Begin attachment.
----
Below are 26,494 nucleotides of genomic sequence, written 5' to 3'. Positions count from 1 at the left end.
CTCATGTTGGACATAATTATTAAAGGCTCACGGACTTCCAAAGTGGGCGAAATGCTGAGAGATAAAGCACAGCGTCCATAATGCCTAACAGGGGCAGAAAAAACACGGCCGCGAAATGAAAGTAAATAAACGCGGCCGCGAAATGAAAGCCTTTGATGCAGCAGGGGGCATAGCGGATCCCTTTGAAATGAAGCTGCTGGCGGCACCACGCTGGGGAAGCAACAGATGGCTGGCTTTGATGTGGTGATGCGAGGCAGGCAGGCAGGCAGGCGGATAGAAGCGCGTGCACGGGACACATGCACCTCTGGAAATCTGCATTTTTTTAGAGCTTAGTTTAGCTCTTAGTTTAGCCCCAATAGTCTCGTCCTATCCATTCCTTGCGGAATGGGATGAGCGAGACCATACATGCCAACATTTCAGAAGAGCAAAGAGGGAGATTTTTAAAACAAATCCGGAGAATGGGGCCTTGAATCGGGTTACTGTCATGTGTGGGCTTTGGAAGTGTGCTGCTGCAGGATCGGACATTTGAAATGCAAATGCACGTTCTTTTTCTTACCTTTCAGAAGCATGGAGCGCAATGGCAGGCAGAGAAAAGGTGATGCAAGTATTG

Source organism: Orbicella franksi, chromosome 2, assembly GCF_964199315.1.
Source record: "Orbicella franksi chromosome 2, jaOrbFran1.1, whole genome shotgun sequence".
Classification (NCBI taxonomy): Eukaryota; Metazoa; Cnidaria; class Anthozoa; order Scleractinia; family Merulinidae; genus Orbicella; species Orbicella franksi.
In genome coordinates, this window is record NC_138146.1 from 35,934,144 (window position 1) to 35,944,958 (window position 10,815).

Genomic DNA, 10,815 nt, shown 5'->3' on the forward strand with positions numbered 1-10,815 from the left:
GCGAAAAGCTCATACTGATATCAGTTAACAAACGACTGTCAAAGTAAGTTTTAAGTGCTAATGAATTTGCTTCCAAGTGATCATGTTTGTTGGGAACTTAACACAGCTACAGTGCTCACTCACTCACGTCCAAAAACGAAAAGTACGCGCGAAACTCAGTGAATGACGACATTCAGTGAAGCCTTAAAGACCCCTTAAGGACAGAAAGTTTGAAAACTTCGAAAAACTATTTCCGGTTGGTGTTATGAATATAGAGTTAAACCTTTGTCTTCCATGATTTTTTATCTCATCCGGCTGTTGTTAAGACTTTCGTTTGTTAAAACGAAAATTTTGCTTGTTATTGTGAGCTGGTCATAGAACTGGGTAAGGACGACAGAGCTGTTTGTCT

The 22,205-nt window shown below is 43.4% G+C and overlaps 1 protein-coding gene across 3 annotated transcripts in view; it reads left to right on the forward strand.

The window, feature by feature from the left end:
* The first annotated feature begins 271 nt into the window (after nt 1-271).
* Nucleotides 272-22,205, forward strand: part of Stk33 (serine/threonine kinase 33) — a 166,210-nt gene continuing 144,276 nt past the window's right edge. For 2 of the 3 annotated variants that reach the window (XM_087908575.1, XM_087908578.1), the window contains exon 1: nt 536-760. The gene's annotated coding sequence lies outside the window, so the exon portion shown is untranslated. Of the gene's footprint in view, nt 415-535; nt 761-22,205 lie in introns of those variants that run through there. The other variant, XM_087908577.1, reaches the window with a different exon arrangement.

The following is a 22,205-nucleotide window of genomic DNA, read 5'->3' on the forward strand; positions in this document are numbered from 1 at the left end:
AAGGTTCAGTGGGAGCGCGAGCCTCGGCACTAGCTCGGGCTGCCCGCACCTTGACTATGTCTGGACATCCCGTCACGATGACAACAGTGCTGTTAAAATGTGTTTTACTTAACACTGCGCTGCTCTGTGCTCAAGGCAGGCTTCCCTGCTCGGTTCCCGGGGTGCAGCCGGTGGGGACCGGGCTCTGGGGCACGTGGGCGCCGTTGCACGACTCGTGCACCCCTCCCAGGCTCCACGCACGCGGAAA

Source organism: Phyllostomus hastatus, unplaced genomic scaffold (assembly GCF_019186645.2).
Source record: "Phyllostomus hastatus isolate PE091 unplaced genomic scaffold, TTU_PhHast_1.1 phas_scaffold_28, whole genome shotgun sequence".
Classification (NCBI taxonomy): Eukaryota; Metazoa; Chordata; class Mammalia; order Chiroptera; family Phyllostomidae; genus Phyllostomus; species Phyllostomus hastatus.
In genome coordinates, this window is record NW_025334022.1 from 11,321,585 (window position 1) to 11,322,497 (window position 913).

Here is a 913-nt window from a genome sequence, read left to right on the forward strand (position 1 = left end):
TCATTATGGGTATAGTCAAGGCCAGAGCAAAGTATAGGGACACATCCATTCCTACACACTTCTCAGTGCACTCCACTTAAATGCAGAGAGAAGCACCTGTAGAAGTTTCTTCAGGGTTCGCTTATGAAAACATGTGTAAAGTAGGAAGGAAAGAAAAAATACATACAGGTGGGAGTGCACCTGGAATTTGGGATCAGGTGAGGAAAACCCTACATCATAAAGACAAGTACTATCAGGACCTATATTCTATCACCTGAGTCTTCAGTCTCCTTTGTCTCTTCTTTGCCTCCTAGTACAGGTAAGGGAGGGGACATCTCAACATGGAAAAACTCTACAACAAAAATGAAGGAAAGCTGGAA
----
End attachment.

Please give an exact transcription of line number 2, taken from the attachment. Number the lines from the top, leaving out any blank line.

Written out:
CTCATGTTGGACATAATTATTAAAGGCTCACGGACTTCCAAAGTGGGCGAAATGCTGAGAGATAAAGCACAGCGTCCATAATGCCTAACAGGGGCAGAAAAAACACGGCCGCGAAATGAAAGTAAATAAACGCGGCCGCGAAATGAAAGCCTTTGATGCAGCAGGGGGCATAGCGGATCCCTTTGAAATGAAGCTGCTGGCGGCACCACGCTGGGGAAGCAACAGATGGCTGGCTTTGATGTGGTGATGCGAGGCAGGCAGGCAGGCAGGCGGATAGAAGCGCGTGCACGGGACACATGCACCTCTGGAAATCTGCATTTTTTTAGAGCTTAGTTTAGCTCTTAGTTTAGCCCCAATAGTCTCGTCCTATCCATTCCTTGCGGAATGGGATGAGCGAGACCATACATGCCAACATTTCAGAAGAGCAAAGAGGGAGATTTTTAAAACAAATCCGGAGAATGGGGCCTTGAATCGGGTTACTGTCATGTGTGGGCTTTGGAAGTGTGCTGCTGCAGGATCGGACATTTGAAATGCAAATGCACGTTCTTTTTCTTACCTTTCAGAAGCATGGAGCGCAATGGCAGGCAGAGAAAAGGTGATGCAAGTATTG